There are some cases, however, where the game doesn’t keep the same camera angle, such as when a player is zooming from a planet down to a landmass. Here, instead the camera flies to the edge of the planet, and then on the scene transition it looks directly down as it falls towards the island you’re about to control, before softening out towards the thirdperson camera angle you’ll be using to control it.

“Conceptually, you’re coming from space,” says Di Fede, explaining how maintaining continuity is not simply visual, it’s also a matter of context and player expectation. “When you come from space to a planet you’re coming directly from above, not from a 45 degree angle or anything like that.”

Context and expectation are a big part of the sense of smoothness in Everything’s scale transitions, and they’re quietly supported by the way the game chooses the characters you’ll be transitioning into. When you want to change characters, you hold the left or right mouse buttons to find characters to ascend or descend into and the game displays an aiming reticle and shapes you can move it over in order to select them. But from all the characters around you, it only gives a few to choose from.

“Oftentimes that’s based on characters that are larger than a particular size, because we don’t want you to be going from the human scale to the tiny scale and jumping directly into the smallest thing that’s there,” says Di Fede. “Sometimes we don’t want you to be entering particular types of characters, like flying characters. If you go from being a continent, we don’t want you to end up in a bird that’s way above the ground, we want you to be on the ground because that’s where it feels you’re going.”

They also didn’t want the game to select characters that are behind the player, so they’re always in view, and it also needs to know what your old character is standing in, in case it affects what it’ll move down to. If you’re standing on a pond, for instance, you’ll transition down into an underwater scene, and if you’re on grass, you’ll go down to a grass scene.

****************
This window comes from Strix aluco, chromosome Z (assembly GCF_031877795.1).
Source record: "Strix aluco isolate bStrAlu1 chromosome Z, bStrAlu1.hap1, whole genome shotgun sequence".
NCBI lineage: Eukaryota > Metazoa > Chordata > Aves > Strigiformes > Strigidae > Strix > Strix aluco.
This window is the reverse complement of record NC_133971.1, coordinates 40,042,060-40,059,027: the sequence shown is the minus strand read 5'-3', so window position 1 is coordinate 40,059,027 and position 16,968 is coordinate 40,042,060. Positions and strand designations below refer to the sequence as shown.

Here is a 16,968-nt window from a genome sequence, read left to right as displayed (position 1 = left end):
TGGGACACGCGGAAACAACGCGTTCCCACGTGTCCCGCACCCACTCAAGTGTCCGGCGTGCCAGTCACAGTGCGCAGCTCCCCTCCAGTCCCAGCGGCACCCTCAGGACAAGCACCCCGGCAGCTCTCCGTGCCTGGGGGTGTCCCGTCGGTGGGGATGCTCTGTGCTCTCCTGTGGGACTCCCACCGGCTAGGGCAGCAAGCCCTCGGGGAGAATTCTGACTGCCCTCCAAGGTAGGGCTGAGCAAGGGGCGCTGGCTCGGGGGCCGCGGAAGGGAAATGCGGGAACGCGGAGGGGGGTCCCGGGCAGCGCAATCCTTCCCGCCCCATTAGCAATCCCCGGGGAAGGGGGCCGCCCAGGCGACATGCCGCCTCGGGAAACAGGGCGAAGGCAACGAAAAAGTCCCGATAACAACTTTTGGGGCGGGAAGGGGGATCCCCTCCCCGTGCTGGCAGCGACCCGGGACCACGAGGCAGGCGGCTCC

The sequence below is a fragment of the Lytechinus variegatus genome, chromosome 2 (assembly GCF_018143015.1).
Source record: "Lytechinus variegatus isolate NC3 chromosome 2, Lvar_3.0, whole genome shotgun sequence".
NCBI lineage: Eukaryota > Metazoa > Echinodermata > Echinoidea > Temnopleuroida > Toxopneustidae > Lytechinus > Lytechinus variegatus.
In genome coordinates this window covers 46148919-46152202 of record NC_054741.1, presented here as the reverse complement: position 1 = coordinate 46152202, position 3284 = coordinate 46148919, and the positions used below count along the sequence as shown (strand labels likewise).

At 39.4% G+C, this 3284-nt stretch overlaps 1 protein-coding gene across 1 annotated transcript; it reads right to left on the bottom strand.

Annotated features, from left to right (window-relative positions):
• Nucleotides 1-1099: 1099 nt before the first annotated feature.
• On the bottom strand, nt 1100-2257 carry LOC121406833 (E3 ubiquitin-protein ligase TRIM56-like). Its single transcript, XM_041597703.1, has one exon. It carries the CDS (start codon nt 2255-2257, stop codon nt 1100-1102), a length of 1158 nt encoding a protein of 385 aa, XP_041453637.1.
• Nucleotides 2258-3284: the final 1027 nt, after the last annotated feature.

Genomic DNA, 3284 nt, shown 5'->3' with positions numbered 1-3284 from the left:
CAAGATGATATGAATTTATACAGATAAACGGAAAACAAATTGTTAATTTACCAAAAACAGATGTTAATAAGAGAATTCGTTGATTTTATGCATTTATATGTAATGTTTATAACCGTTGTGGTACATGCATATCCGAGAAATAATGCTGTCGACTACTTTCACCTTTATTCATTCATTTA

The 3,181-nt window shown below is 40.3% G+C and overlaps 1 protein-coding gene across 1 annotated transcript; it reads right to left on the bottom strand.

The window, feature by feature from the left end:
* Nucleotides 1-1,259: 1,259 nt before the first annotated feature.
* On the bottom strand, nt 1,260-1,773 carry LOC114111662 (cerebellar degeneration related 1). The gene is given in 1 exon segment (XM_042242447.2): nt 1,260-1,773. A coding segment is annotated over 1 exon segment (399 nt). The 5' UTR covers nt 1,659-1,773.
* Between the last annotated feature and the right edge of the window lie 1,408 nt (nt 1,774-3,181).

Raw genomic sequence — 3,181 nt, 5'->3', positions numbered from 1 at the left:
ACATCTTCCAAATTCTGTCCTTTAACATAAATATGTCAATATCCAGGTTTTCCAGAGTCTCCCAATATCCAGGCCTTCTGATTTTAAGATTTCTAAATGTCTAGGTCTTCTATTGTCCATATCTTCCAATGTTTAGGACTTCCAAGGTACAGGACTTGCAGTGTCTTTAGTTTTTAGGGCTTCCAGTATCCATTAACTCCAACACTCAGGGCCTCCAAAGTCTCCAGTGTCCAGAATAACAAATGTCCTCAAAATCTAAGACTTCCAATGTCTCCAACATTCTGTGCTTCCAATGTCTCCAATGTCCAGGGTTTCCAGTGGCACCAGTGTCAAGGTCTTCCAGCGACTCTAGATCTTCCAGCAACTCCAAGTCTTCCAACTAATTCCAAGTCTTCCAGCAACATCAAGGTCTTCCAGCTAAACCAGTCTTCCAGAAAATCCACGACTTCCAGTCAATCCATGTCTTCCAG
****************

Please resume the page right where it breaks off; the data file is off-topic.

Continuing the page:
So the game analyses what is around you in the world and at the next scale up or down, looking at all the characters that are present and filtering them according to the parameters Di Fede and O’Reilly set, and then chooses one at random from what’s left. But as you make transitions into the next scale, it doesn’t simply spawn that character into the world for you to play as. Each one was originally carefully placed in the scenes by O’Reilly and they’re saved as you play. When you switch into controlling an armadillo, it really was there in the world, the game exchanging its AI for your control.

Various extra little touches give hints as to the relative size of the character you’ll be selecting by making its circle slightly larger or smaller, and you might also notice that the game presents the different scales with different FOV settings and depth of field effects to give a greater sense of their nature. The human scale is 60 degrees, similar to a standard thirdperson videogame. But it’s wider at the tiny scale, but with thick blurring of distant objects to give a sense of being a small thing in a wider world.

From all these camera tricks, Everything creates the sense of freewheeling infinity from a pragmatic reality of limited game assets and processing power. By keeping your eye and mind fixed on the surprise and wonder of what lies beneath and above, Everything conjures, well, everything.

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Who am I?

Alex Wiltshire

Mechanic Man

Alex Wiltshire writes about videogames and design, is a former editor of Edge, is author of Minecraft Blockopedia and Mobestiary, and edited Britsoft: An Oral History.